In this series, we’ll be hiking the burger trail to find the latest, greatest and most delicious burgers in Milwaukee. Click here for an explanation of the criteria used to rate each burger. Where have we been? Check out the complete catalog of burger reviews here. Fred's Frozen Custard & Grill
4726 W. Vliet St., (414) 771-6270
*Order online for quick, easy pick-up
I've got the Olivia Rodrigo song "Deja Vu" running through my brain as I write this. And, if you've been following along on the Burger Trail, you probably understand why. But bear with me on this one.
For over 50 years, Fred’s has been serving up a menu of burgers, sandwiches, custard and sides at a no frills stand on Vliet Street. Founded by the Geisinger family in 1967, the custard stand has become an institution in the Washington Heights neighborhood.
In August of 2019, I reviewed the double cheeseburger at Fred’s. But that was just before owners Jim and Carol Carter (who operated the stand for nearly a decade) retired and passed the business on to the current owners Sam Kassel and Alex Ogden.
So ... since Kassel and Ogden have since made some changes to the operations at the stand, including upgrades to the menu (think: hand-pattied beef and higher quality buns and produce), I decided to make a follow-up visit. This time, I opted for the (new) Big Fred burger and made it a double.
The Double Big Fred Burger features two jumbo smash patties with house-made thousand island, lettuce, cheese, pickles, and onions on a sesame bun ($8.20). I ordered mine with beer-battered onion rings ($3.15) and a hot fudge malt ($4.85). You can get the single patty Big Fred for just $5.70.
When you wrap up a burger, it stays nice and hot, but it can also get a bit disheveled.
The Big Fred fared pretty well, with only a slight “scrunching” of the bun and a bit of melted cheese lost to the packaging. In fact, what you see in the photo is, indeed a jumbo burger with two patties fuzed together by hot melty cheese and settled in on a bed of fresh green lettuce. Not too shabby.
The new sesame seed buns are definitely an upgrade. They are soft and fresh, nicely toasted on the inside and their flavor is classic, with a touch of sweetness that complements the burger and toppings. More importantly, they are the right size for the jumbo burger patties, offering a proper bun-to-meat ratio (which I surmise would still be the case if you ordered a single patty).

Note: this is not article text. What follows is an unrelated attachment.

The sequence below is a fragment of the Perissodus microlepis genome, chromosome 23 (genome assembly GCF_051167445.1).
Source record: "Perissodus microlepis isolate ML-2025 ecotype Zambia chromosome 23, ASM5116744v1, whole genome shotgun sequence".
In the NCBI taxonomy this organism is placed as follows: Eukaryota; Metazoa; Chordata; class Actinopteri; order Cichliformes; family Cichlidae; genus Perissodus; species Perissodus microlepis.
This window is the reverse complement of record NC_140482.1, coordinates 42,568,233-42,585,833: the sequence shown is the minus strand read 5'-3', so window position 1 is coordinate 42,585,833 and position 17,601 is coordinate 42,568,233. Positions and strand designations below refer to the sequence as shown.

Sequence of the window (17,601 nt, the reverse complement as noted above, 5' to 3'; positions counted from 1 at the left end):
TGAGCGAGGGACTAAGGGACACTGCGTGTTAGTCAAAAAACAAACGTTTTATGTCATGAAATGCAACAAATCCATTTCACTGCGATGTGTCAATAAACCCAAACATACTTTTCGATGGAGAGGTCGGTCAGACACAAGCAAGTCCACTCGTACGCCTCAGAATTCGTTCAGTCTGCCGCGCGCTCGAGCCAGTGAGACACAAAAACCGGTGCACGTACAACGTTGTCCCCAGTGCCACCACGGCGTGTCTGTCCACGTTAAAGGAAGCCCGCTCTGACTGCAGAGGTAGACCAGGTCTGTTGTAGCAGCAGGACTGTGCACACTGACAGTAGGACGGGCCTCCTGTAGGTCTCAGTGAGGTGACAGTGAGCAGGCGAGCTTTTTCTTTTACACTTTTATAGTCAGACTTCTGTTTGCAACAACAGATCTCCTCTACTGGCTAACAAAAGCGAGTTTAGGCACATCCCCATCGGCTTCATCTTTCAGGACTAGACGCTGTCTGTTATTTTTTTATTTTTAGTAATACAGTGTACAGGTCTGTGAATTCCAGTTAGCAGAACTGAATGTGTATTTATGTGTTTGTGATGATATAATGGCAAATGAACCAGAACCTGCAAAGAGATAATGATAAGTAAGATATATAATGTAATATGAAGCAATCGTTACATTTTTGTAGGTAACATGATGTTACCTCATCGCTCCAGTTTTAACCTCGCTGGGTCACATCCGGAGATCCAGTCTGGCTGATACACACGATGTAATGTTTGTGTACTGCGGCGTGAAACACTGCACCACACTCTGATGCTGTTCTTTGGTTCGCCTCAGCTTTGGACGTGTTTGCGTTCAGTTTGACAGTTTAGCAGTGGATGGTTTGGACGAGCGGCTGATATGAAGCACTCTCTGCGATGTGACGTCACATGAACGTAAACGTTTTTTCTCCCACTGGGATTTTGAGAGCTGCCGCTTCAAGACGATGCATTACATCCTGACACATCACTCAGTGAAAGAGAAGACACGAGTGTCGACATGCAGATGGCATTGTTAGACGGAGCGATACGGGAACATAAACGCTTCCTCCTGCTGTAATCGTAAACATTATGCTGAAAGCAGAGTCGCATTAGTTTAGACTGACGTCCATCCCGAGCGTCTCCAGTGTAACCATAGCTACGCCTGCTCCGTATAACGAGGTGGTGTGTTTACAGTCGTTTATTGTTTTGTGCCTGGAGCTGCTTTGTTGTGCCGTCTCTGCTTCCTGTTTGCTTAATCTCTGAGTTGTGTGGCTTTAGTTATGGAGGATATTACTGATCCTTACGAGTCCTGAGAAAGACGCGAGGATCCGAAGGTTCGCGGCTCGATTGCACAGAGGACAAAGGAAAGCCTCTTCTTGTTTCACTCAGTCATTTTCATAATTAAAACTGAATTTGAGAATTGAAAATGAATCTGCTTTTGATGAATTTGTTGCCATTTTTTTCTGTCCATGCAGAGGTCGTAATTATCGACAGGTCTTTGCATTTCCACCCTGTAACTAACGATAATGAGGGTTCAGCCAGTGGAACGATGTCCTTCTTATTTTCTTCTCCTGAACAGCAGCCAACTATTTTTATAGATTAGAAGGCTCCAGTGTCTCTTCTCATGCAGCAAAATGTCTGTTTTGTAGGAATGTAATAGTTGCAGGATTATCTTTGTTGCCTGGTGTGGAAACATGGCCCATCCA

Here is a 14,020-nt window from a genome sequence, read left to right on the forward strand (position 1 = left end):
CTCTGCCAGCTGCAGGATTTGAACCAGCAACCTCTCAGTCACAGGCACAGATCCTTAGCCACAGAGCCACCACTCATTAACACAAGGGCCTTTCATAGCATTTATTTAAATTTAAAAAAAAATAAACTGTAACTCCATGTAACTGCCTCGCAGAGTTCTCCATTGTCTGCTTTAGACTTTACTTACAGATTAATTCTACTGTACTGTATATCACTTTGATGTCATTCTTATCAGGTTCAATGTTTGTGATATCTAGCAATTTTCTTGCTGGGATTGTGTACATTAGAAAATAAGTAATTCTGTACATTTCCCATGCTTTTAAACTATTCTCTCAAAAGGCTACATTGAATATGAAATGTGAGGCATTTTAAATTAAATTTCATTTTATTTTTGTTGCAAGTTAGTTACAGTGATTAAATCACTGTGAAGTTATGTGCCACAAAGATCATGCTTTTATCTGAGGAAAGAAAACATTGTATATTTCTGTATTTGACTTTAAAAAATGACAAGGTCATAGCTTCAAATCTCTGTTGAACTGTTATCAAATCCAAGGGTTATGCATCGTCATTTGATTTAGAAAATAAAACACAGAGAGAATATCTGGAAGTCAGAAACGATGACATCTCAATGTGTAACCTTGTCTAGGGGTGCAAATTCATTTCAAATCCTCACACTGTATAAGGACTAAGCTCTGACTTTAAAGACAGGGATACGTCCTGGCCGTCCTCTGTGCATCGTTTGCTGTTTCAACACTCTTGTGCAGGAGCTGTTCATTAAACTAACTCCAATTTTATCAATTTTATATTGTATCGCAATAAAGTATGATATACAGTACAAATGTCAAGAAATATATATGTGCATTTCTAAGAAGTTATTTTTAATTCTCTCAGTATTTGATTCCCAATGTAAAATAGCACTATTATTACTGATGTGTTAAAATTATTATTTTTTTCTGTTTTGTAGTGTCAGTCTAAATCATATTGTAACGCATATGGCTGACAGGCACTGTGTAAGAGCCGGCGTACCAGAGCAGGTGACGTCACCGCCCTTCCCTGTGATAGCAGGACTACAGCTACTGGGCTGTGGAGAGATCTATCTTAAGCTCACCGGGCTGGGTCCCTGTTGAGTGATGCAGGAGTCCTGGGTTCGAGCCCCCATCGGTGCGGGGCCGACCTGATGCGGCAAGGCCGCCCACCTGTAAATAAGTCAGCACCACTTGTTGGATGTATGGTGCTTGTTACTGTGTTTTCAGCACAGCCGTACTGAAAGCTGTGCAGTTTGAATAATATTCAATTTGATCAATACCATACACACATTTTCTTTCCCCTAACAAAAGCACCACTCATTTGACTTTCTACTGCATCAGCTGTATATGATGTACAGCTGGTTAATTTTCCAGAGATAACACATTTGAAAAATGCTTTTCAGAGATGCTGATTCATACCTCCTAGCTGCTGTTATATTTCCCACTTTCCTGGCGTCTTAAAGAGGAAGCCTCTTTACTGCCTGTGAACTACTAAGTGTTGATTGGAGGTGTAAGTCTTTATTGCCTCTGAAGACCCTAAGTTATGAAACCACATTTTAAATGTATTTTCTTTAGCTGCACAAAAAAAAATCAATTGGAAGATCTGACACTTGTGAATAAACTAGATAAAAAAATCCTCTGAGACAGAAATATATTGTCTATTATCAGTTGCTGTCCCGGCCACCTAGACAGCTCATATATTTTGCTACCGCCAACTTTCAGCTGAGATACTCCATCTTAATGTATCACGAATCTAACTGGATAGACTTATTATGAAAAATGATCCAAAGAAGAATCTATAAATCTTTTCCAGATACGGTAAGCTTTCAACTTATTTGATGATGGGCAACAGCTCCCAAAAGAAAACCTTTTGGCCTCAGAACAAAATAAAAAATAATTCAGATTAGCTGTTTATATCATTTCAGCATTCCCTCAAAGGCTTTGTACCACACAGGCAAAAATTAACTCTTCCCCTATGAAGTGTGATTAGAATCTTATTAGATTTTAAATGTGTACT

Let’s start with how these burgers looked. They were lovely and brown with good coloration on both sides. The meat was fully cooked, yet still tender with a nice interior juiciness. The flavor was beefy, but somewhat bland when tasted on its own. A bit more salt and that flavor would have perked right up.
From there, the beef patties were large and slightly thicker than I expected. They had definitely been smashed (as promised), which offered the beef patty enough contact to reap the benefits of a solid Maillard reaction, giving the exterior of the burger a crust that helps to keep the fats and juices within.
In its best form, a smash burger also gleans crispy, sometimes lacey edges that eat like salty crispy beef candy. This burger had a bit of the crispness I expected on the edges (though they didn’t make it to the irresistible, irregular lacey stage. And since the burger didn’t have a notable salt content, the crispy edges that define the smash burger didn’t quite reach their full potential.
As for the toppings, they came together nicely. The cheese was nicely melted, offering the saltiness the burger lacked. The onions were thinly sliced, so they offered a bit of sweet sharpness without overpowering the remaining flavors. The lettuce was crisp, green and chopped, so it offered a bit of texture and helped distribute the sweet flavor of the the housemade Thousand Island dressing from bite to bite.
The pickles on this burger were thicker than average with a nice crispness and a pleasantly acidic pop (much like those on the St. Bibiana burger I reviewed last week). But, while the thick pickles were a bit too much for that burger (due to its size and flavor profile), they worked well here, likely due to the sheer volume of meat.
Overall, the toppings were nicely executed and came together to form a balanced burger that possessed a well-rounded profile showcasing sweet, salty, savory and acidic notes.
All that meat, plus good quality accompaniments, for just over $8? Not a bad deal at all. Knock it down to a single patty (which, in all honesty, is far more reasonable) and you’re looking at a good burger for under $6.
This burger was not without flaws (few are). But, I have to give it its due. I spent last summer eating burgers from frozen custard stands, and I published a list of the top ten. The original burger I ate at Fred's made the list, but their new score would knock the Kopp’s cheeseburger squarely out of the top scoring spot. Nice work, Fred’s. Check it out.
Lori is an avid cook whose accrual of condiments and spices is rivaled only by her cookbook collection. Her passion for the culinary industry was birthed while balancing A&W root beer mugs as a teenage carhop, fed by insatiable curiosity and fueled by the people whose stories entwine with each and every dish. She’s had the privilege of chronicling these tales via numerous media, including OnMilwaukee and in her book “Milwaukee Food.” Her work has garnered journalism awards from entities including the Milwaukee Press Club.
When she’s not eating, photographing food, writing or recording the FoodCrush podcast, you’ll find Lori seeking out adventures with her husband Paul, traveling, cooking, reading, learning, snuggling with her cats and looking for ways to make a difference.